Dutch food group Wessanen saw its operating profit tumble during the first quarter of the year and admitted the business now exceeded an agreed limit on its debt ratio.

The company booked operating profit of EUR0.3m (US$0.4m) for the first three months of 2009, down sharply from the EUR12.4m reported a year earlier.

Revenue was up 7.1% to EUR412m but that was boosted by the strength of the US dollar. On an organic basis, sales were “flat”, Wessanen said.

Wessanen also booked a net loss of EUR3.3m, against a net profit of EUR7.2m a year ago. Increased debt financing and costs linked to diesel fuel price hedging in North America led to higher interested costs and hit Wessanen’s bottom line.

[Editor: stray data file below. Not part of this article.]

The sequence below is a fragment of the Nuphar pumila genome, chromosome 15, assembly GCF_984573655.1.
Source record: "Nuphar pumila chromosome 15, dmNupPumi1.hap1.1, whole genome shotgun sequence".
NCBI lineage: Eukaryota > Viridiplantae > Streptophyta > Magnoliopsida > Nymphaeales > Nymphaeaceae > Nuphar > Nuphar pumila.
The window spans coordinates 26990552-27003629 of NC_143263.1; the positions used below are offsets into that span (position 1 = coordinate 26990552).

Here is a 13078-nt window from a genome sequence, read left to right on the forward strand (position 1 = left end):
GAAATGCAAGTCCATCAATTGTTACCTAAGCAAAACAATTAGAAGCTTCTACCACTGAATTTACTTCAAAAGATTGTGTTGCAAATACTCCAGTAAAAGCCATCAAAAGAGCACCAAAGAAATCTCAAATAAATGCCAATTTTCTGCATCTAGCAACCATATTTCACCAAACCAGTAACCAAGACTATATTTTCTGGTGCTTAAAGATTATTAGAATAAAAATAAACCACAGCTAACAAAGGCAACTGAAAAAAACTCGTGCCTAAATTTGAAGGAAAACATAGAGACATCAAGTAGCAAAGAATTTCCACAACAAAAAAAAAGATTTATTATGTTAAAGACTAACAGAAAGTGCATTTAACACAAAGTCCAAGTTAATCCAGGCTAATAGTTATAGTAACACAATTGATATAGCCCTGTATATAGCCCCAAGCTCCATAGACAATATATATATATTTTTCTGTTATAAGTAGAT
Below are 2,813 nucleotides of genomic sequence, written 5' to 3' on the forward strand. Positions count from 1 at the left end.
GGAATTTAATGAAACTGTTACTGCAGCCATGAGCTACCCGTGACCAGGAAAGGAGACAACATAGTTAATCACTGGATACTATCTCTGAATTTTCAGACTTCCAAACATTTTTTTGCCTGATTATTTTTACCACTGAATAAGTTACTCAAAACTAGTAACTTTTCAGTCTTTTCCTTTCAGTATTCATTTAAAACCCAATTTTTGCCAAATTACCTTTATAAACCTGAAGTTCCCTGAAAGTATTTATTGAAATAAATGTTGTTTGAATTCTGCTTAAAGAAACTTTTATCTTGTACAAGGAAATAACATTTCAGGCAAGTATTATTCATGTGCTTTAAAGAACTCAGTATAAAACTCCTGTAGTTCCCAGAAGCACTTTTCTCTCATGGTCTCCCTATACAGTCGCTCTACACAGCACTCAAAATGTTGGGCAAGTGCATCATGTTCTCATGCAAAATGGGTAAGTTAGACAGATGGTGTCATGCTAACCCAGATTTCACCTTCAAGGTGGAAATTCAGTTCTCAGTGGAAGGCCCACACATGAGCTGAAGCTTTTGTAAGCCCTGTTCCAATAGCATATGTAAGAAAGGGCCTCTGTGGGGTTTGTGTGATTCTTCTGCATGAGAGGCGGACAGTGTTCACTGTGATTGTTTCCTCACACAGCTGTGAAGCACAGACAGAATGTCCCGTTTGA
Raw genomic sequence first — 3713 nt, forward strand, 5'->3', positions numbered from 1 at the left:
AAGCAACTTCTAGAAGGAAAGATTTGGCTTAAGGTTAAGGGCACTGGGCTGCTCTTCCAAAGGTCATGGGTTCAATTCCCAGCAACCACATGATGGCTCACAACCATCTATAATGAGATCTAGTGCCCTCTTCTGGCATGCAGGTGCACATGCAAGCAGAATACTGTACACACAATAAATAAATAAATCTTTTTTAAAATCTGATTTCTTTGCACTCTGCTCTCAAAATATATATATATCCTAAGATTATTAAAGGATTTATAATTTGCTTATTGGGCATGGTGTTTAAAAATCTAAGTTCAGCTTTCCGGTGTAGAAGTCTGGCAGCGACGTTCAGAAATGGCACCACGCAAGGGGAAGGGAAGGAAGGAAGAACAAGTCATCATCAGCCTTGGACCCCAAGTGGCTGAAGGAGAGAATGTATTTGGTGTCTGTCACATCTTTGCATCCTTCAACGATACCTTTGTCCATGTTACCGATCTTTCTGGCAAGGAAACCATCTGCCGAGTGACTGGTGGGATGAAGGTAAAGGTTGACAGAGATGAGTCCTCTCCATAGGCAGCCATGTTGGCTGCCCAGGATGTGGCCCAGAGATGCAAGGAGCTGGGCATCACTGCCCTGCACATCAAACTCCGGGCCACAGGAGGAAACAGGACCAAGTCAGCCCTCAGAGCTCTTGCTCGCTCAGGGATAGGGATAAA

Wessanen’s debt ratio stands at 3.2, although the company said it is still in compliance with its lending agreements, which state the business can exceed a limit of 3.0 for two consecutive quarters.

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Last month, Wessanen said it was mulling whether to offload its North American operations in order to focus on its businesses in Europe.

During the first quarter of the year, the company said it had seen a “slight improvement” in operating profit from its distribution business across the pond. However, its branded operations in North America booked an operating loss of EUR4.6m.

CEO Frans Koffrie said Wessanen’s moves to cut costs would “help” offset weaker demand. “However, it is still premature to provide a specific outlook for the full year. Reduction of our net debt remains a key priority,” Koffrie said.

Koffrie took over as CEO in February following the departure of Ad Veenhof, who left Wessanen after a clash over the future direction of the business.

Wessanen shares were down 6.6% at EUR3.28 at 13:53 CET this afternoon.